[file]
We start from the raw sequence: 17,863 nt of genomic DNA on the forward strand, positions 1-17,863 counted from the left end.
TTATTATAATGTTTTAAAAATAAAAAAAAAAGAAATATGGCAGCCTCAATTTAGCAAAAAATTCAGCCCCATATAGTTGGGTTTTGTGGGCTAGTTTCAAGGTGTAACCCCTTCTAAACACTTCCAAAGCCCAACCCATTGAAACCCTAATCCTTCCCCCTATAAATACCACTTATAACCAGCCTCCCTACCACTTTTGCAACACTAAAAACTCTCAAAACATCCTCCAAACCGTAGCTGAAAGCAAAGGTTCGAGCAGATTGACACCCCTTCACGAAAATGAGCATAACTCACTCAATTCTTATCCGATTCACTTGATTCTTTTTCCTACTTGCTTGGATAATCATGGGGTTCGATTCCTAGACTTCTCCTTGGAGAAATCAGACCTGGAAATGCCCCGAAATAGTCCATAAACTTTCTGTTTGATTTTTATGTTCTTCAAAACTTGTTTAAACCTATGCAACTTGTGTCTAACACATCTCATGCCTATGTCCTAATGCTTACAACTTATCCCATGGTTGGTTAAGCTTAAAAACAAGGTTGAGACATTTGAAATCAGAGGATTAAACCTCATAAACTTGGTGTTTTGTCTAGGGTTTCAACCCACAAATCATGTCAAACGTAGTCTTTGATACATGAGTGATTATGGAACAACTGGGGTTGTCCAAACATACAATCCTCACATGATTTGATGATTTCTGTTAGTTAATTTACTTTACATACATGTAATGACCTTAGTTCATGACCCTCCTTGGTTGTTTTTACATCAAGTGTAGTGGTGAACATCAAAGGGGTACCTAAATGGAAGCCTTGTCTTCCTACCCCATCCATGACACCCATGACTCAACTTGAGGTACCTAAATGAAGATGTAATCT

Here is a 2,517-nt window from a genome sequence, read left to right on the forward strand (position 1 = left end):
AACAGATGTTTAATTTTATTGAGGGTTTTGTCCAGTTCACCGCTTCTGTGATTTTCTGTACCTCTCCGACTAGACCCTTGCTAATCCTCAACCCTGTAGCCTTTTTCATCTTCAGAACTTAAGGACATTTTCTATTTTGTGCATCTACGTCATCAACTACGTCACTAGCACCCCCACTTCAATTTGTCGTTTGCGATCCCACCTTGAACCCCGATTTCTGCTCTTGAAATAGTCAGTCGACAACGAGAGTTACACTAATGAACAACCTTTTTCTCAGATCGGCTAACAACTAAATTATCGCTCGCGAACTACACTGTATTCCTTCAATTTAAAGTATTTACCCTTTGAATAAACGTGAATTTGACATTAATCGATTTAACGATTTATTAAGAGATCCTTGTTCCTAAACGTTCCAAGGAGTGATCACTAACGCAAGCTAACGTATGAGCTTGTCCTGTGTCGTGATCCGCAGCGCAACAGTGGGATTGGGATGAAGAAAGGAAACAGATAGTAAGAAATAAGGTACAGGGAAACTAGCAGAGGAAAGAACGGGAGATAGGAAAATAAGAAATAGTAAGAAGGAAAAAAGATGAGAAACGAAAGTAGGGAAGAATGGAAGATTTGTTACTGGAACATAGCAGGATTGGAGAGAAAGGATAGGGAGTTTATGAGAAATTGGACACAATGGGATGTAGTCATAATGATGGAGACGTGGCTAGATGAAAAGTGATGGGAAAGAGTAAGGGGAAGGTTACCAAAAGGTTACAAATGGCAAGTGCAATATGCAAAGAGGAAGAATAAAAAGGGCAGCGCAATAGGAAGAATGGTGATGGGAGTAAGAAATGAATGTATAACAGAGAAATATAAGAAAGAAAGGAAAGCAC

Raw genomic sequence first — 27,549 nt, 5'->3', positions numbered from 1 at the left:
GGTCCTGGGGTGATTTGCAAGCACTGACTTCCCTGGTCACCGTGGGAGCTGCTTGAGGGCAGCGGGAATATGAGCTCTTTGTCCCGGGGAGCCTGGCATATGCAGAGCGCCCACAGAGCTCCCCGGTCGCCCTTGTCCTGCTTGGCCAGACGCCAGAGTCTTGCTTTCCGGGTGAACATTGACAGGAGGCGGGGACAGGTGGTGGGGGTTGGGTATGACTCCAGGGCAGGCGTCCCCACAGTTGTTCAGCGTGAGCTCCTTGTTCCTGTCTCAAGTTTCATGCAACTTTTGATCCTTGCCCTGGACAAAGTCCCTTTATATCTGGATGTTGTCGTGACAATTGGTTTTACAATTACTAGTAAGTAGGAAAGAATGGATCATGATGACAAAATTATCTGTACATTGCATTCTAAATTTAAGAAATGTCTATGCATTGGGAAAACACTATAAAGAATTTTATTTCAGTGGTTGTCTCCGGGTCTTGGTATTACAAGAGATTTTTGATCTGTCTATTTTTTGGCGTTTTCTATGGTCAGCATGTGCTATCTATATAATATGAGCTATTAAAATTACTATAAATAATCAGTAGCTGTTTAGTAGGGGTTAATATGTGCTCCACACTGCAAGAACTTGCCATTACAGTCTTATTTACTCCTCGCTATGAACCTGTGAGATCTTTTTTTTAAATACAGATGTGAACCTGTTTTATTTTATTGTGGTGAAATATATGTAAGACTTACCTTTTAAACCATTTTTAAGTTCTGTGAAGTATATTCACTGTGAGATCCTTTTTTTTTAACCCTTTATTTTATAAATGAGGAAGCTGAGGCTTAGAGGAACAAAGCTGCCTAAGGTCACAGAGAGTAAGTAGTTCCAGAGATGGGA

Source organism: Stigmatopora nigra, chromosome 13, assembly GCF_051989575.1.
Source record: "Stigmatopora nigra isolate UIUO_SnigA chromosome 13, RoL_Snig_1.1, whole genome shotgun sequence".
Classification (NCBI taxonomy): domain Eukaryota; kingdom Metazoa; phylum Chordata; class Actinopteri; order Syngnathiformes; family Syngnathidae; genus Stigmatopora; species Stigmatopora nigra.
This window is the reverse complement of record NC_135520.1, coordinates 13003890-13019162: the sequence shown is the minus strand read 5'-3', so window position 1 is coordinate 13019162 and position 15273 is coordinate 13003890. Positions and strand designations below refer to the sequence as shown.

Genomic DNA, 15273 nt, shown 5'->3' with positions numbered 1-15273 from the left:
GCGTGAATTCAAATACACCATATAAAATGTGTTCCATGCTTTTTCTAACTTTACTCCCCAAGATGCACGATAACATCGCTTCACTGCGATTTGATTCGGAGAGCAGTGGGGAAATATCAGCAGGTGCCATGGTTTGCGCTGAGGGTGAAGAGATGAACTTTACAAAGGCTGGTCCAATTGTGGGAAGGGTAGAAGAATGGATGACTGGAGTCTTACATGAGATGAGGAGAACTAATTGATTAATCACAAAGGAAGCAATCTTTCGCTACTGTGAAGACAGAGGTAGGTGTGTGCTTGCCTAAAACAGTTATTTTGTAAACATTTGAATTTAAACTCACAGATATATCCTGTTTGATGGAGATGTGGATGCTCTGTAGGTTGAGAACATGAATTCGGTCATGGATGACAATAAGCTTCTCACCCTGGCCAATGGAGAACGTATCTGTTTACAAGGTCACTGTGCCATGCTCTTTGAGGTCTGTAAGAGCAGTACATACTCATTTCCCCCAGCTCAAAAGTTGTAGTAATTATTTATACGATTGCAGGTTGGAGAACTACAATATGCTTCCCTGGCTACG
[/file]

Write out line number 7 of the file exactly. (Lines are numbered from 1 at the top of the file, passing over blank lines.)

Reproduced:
Source organism: Stigmatopora nigra, chromosome 13, assembly GCF_051989575.1.